For that, the country sensation suffered a humiliating blow to his music career. Several, actually.
- His record label suspended him
- iHeartMedia yanked his songs from the massive platform
- Cumulus Media did the same, as did Pandora and SiriusXM
- CMT canceled his music
- The Country Music Awards disinvited him from its annual showcase
Wallen immediately apologized for using the “n-word” in a private conversation captured on video and shared for all to see and hear.
His apology tour didn’t stop there.
He donated $500,000 to various black causes. He admitted himself into a rehab facility and shuttered his upcoming concert tour. And yet it wasn’t enough for either Cancel Culture or the media outlets that fuel it.
Reporters suggested his punishment needed to continue, with no apparent end in sight. What good is Cancel Culture, they said, if the targets aren’t permanently canceled?
Wallen finally emerged from his self-imposed hiatus toward the end of 2021. And, we’re just learning, his record sales boomed during his tumultuous year. He crushed 2021 by having the number one selling album of the year, “Dangerous: The Double Album.”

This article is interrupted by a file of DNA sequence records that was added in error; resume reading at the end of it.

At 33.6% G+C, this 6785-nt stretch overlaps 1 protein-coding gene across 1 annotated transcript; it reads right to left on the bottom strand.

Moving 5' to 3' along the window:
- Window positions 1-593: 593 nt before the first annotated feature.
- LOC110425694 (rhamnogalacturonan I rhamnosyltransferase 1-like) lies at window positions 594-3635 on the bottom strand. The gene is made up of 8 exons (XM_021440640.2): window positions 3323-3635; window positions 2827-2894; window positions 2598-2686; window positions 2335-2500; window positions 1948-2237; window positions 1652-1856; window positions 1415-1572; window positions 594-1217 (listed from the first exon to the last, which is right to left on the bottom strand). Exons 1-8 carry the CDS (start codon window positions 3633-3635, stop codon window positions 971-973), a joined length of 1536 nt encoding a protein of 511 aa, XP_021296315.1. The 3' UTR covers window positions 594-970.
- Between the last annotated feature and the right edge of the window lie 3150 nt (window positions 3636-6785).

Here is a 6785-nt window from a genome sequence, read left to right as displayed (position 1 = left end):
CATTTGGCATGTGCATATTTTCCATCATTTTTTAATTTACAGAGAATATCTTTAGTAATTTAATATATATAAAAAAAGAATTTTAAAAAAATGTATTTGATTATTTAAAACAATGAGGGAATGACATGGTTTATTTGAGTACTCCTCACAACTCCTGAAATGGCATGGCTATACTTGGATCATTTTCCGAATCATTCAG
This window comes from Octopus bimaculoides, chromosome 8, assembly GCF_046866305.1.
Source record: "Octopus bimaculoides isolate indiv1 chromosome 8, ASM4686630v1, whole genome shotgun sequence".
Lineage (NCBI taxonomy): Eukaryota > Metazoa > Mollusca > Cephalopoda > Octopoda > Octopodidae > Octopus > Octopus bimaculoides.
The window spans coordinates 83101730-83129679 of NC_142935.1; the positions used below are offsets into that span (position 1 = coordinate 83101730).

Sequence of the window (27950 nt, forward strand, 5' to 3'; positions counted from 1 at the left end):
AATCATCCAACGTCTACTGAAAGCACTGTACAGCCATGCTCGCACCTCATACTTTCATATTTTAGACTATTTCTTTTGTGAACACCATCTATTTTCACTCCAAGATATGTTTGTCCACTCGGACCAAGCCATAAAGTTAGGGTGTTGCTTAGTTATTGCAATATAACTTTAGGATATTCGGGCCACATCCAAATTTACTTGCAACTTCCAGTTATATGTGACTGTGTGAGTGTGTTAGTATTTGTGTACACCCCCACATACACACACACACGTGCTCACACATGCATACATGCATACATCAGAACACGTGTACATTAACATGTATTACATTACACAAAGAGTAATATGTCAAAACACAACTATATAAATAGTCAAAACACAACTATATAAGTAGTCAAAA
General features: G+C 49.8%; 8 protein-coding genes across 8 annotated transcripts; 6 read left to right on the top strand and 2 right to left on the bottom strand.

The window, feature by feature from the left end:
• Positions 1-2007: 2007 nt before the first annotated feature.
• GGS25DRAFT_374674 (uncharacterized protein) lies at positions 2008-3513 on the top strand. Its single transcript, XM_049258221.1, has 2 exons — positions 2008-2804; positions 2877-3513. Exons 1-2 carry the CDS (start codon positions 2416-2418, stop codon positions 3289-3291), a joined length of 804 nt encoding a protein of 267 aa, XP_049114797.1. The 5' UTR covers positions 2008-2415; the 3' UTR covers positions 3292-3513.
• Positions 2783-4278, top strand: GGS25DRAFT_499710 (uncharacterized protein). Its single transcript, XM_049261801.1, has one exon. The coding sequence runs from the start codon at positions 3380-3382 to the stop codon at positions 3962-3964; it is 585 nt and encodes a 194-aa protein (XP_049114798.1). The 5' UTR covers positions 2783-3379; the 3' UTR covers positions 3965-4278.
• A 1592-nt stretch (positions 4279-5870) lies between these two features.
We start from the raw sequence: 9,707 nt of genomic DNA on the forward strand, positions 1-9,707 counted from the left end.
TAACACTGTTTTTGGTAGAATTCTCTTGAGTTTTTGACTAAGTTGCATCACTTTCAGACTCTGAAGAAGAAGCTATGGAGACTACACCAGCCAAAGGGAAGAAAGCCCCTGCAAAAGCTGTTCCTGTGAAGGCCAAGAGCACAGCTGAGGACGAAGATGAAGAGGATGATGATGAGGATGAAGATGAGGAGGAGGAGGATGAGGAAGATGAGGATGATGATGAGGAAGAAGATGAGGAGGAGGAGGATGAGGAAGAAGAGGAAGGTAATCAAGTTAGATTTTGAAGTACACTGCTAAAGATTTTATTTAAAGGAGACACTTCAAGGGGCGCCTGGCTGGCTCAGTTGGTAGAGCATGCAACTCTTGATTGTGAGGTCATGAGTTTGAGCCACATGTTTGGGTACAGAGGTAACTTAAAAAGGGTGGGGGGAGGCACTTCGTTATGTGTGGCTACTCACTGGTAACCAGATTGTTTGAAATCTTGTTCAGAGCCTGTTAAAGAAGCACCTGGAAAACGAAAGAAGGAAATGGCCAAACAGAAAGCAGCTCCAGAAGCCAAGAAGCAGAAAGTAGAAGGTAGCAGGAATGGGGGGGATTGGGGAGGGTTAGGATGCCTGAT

The release beat out stiff competition from Adele, Drake and Olivia Rodrigo.
That’s not all, though.
The far-Left Variety reports Wallen now sits atop the Hip-Hop music charts thanks to “Broadway Girls.”
The track, teaming Wallen with rapper Lil Durk, needed roughly a week to climb Billboard’s R&B/hip-hop charts. And Wallen’s hip-hop connections aren’t over.
He just appeared with Druski, a black comic, on a Clubhouse talk show. The conversation avoided the “n-word” incident and focused on music, future hip-hop collaborations and small talk.
The black community should be the angriest about Wallen’s use of the “n-word,” to state the obvious. That his latest song soared up the R&B/Hip-Hop charts, which routinely features artists of color and boasts a diverse fan base, speaks volumes for how Wallen was treated during the past year.
The superstar didn’t hurt anyone, mislead the public or hurl that awful word against a black person. The punishment did not remotely fit the crime, and many Americans from all races and creeds felt he had suffered enough.
They showed it by continuing to buy his albums and salute his cross-over efforts. It’s similar to seeing disgraced comic Louis C.K. get a rapturous reception during his latest stand-up special. Yes, what the comedian did was vile and disgusting. At what point, though, does he get to live his life again?
Wallen’s end of year comeback gave Cancel Culture, and the reporters who adore it, a big black eye.